What Is the Beige Book?

The Federal Reserve’s Federal Open Market Committee (FOMC) evaluates a plethora of factors before making any monetary policy decisions at meetings, which generally take place eight times a year. One source that helps inform their policy decisions is the “Beige Book,” which is the informal name for the FOMC’s “Summary of Commentary on Current Economic Conditions by Federal Reserve District.”1

The Beige Book gives a collective glimpse of the U.S. economy, composed of reports from each of the 12 Federal Reserve districts. The reports include analysis of facts and anecdotal information obtained through interviews with economic experts and business contacts familiar with the economic activity in each district across the country. The survey is conducted before each FOMC meeting and is published two weeks prior, giving members time to study the information.2

The Beige Book covers three general categories: Overall Economic Activity, Employment and Wages, and Prices — with highlights from each Federal Reserve district. In the most recent report, it was determined that overall economic activity and employment continued to grow at a modest pace, while price inflation was down slightly from the previous reporting period.3

In its latest meeting on July 31, the committee reduced the federal funds rate by a quarter point, to a range of 2% to 2.25%. This was the first interest rate reduction in over a decade, which Fed Chairman Jerome Powell called a “midcycle adjustment to policy.”4

The market response to the cut, and Powell’s characterization of it, tested the resilience of investors. Initially, the market reacted in dramatic fashion. By the end of the day in which the cut was announced:5

  • The S&P 500 fell by 1.09%
  • The Dow Jones Industrial Average fell by 1.23%
  • The Nasdaq fell by 1.19%

However, by noon the next day, the S&P 500 had rebounded up 1% from the previous day’s losses. The general theory is that investors took time to digest the fact that the economy was still on solid footing and there was no need to panic.6

However, by midafternoon that same day, the Trump administration announced it would be imposing an additional 10% tariff on Chinese imports to the U.S. The news affected the markets once again, with all three indexes closing down by the end of the day.7

There are a couple of important lessons to remember. First, recognize that no one can predict the markets, and no one has all the answers — including your favorite investment pundits on TV and the constant cycle of news headlines.

Second, it’s generally not a good idea to choose your investments based on continually changing economic factors, including the direction of interest rates. Ideally, it’s best to construct a portfolio based on your financial objectives, tolerance for market risk and investment timeline. We can help you design such a portfolio and keep you focused even when the market seems to go awry.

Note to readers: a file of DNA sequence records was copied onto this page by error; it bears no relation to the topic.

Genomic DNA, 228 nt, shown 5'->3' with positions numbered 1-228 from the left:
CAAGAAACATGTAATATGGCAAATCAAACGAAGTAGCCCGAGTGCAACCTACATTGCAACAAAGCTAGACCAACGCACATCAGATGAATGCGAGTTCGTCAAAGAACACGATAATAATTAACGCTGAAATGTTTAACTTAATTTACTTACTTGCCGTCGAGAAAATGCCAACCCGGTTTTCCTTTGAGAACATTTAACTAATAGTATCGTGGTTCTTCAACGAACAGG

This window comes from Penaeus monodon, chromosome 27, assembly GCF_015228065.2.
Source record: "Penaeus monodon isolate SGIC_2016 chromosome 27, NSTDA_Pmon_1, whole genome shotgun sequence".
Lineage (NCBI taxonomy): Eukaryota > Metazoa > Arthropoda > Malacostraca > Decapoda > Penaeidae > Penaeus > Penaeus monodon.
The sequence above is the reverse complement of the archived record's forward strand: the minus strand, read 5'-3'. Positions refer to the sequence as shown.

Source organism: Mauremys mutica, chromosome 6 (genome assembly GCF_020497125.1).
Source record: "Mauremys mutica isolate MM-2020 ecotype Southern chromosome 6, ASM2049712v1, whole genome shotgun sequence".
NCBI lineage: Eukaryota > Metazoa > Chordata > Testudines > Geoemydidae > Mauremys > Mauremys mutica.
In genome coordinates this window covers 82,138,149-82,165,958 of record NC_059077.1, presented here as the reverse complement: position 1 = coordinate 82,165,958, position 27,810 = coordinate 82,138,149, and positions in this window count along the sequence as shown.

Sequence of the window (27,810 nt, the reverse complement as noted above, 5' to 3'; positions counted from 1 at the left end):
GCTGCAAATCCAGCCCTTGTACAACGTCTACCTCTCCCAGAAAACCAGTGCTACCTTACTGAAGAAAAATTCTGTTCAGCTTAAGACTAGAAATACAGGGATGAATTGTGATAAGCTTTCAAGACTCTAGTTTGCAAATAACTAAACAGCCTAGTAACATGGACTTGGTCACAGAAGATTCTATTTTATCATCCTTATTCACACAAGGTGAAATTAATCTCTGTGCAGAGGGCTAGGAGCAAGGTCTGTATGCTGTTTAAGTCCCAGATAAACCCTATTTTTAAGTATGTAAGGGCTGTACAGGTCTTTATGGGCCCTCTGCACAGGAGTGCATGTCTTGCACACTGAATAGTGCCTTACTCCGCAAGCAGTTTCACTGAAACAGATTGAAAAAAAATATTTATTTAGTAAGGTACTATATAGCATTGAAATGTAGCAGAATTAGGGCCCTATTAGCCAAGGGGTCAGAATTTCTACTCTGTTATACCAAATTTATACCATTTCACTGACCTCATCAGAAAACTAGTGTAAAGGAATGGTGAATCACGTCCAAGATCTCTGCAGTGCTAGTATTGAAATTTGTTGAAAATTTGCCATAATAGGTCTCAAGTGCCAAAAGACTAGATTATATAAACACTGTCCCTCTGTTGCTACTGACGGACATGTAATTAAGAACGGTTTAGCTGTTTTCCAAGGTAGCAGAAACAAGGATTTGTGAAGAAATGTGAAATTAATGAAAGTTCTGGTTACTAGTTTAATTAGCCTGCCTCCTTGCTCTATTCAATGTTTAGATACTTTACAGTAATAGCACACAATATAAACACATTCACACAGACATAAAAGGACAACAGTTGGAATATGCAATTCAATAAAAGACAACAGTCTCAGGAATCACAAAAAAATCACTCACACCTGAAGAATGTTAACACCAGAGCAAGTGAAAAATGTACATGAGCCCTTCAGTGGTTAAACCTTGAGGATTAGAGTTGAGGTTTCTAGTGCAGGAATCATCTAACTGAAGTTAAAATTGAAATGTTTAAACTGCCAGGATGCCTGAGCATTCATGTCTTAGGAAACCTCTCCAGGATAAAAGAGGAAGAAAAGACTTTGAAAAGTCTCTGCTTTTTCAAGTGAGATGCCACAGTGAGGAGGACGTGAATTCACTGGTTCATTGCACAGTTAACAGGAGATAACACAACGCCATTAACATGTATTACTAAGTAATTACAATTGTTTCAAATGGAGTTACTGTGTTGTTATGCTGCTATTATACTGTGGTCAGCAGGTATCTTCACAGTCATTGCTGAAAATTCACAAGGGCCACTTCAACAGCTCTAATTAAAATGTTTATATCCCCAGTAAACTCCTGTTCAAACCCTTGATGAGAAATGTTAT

If you would like to discuss your financial future, please give us a call at 480.339.7103. We’re always happy to speak with you and answer any questions.

 

Content prepared by Kara Stefan Communications.

 

1 Federal Reserve Bank of San Francisco. July 18, 2018. “What Is the Beige Book?” https://www.frbsf.org/our-district/about/sf-fed-blog/beige-book-basics/. Accessed Aug. 1, 2019.

2 Ibid.

3 Federal Reserve. July 17, 2019. “Beige Book – July 17, 2019.” https://www.federalreserve.gov/monetarypolicy/beigebook201907.htm. Accessed Aug. 1, 2019.

4 Patti Domm. CNBC. July 31, 2019. “The two words from Jerome Powell that rocked the financial markets.” https://www.cnbc.com/2019/07/31/the-two-words-from-jerome-powell-that-rocked-the-financial-markets.html. Accessed Aug. 1, 2019.

5 Daniel Strauss. Markets Insider. July 31, 2019. “Stocks fall sharply after the Fed’s first rate cut in more than 10 years.” https://markets.businessinsider.com/news/stocks/stock-market-reaction-fed-rate-cut-indexes-fall-on-skepticism-2019-7-1028405183. Accessed Aug. 1, 2019.

6 Elena Popina and Sarah Ponczek. Bloomberg. Aug. 1, 2019. “The Market ‘Really Loves Cheap Money’: Why Stocks Bounced Back.” https://www.bloomberg.com/news/articles/2019-08-01/five-theories-on-how-stocks-got-over-their-powell-heart-attack. Accessed Aug. 1, 2019.

7 Fred Imbert. CNBC. Aug. 1, 2019. “Dow drops 280 points, giving up big earlier gain after Trump says US adding more tariffs on China.” https://www.cnbc.com/2019/08/01/stock-market-fed-cools-expectations-of-further-rate-cuts.html. Accessed Aug. 1, 2019.

 

We are an independent firm helping individuals create retirement strategies using a variety of insurance and investment products to custom suit their needs and objectives. This material is intended to provide general information to help you understand basic financial planning strategies and should not be construed as financial or investment advice. All investments are subject to risk including the potential loss of principal. No investment strategy can guarantee a profit or protect against loss in periods of declining values.

 

The information contained in this material is believed to be reliable, but accuracy and completeness cannot be guaranteed; it is not intended to be used as the sole basis for financial decisions. If you are unable to access any of the news articles and sources through the links provided in this text, please contact us to request a copy of the desired reference.

 

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